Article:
2. Methods

Results and methods of the larger study of OC continuation have been described elsewhere [37]. In the main study, we found that the use of daily educational text messages improves OC continuation at 6 months over routine care alone [37]. Here we report on the impact of the text message intervention on OC knowledge at 6 months. The Institutional Review Board of Columbia University Medical Center and Planned Parenthood Federation of American Research Department approved the study.

Participants were recruited from a family planning health center in New York City. Women eligible for inclusion were: 1) aged 25 years or younger, 2) currently sexually active, 3) owners of a cell phone with text messaging capabilities, and 4) requesting OCs. Research assistants screened participants, obtained written consent, conducted a baseline interview and documented contact information for a six-month exit interview. Of the 962 participants randomized to either the text message intervention or the routine clinical care control group at baseline, we obtained follow-up information on 659 young women at six months including OC knowledge assessment. These participants provided the data analyzed here.

The baseline interview collected information on demographic characteristics and sexual, contraceptive and reproductive histories. We also administered a 41-item OC knowledge questionnaire we designed for this study to measure six major dimensions of OC knowledge including mechanism of action (4 items), effectiveness (2), use (9), side effects (4), risks (9) and benefits (13). Knowledge questions were developed from information within comprehensive standardized handouts from the clinical site. The questionnaire employed multiple question formats including true-false (10 items), multiple choice (15 items) and alternate choice (16 items). Examples of questions included, “The pill works partly by thickening the cervical mucus so sperm cannot get into the womb, true or false” (mechanism of action); “Please select whether you think the pill makes menstrual cramps better, worse, or has no effect” (benefits); “Select whether you think the pill increases, decreases or has no effect on the risk of getting ovarian cancer” (benefits); “For the health problem of leg pain or swelling, please select whether you would continue or stop taking the pill, and whether you would call your doctor immediately or discuss at the next visit” (risks, use). Questions were coded “1” for a correct response and “0” for an incorrect response, with possible scores ranging from 0 to 41 points. The questionnaire, which was pilot tested, was available in both English and Spanish and had a Flesch-Kincaid readability score [38] of 4.6 (corresponding to a 4th to 5th grade reading level).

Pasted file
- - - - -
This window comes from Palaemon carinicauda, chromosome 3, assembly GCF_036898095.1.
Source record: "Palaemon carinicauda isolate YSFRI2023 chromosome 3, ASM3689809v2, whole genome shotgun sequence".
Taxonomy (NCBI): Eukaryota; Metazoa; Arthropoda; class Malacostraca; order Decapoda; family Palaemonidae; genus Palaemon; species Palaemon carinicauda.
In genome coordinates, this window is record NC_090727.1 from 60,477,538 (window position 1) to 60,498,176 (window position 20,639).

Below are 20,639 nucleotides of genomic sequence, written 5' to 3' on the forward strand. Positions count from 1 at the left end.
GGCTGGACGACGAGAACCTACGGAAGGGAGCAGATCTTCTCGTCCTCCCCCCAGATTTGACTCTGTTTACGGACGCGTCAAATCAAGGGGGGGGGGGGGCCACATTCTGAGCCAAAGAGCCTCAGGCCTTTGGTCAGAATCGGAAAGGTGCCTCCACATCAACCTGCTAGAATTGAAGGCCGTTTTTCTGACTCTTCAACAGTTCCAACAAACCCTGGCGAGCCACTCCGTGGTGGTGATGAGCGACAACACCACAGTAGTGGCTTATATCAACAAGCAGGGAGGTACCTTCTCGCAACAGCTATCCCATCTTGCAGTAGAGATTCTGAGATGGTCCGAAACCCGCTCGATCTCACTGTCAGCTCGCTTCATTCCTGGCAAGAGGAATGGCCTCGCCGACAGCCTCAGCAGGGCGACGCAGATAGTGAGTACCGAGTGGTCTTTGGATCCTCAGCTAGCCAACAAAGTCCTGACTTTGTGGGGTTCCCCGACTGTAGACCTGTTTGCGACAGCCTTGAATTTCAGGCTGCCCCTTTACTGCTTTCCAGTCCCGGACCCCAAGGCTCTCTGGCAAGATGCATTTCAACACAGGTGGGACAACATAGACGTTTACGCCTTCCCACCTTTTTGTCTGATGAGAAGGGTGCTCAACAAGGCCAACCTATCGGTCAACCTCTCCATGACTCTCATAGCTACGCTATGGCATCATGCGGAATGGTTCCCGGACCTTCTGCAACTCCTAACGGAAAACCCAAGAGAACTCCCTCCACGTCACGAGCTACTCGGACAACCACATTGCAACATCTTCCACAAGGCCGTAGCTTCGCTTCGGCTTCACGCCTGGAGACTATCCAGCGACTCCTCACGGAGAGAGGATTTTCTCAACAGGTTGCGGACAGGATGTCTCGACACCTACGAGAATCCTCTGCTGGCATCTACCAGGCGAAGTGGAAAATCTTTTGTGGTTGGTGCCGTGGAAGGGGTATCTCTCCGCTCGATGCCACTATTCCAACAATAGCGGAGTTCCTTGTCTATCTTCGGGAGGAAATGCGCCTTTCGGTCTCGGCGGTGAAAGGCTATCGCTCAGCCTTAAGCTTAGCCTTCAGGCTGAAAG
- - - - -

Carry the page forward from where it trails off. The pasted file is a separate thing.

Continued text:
Following baseline assessment, participants were randomly assigned in a 1:1 fixed allocation ratio to the intervention (routine care with six months of daily text messages) or control (routine clinical care only) groups. The random assignments were generated by blinded study staff using a random number table and placed into sequentially numbered, sealed, opaque envelopes, which were later opened by study recruiting staff at the enrollment site. Routine care following clinical protocols included contraceptive counseling by staff and provision of the standard written educational handout. The intervention group received this care in addition to 180 daily text messages, including 47 individual messages (which were repeated up to four times over the study). The educational text messages and OC knowledge questionnaire were developed in tandem using educational content from the handout; 32 questions (78%) had direct overlap in wording with the text messages and the remaining 9 questions indirectly reflected text content. We tested both 41-item and 32-item questionnaires and knowledge results were similar for the two versions; thus, we present results from the 41-item questionnaire.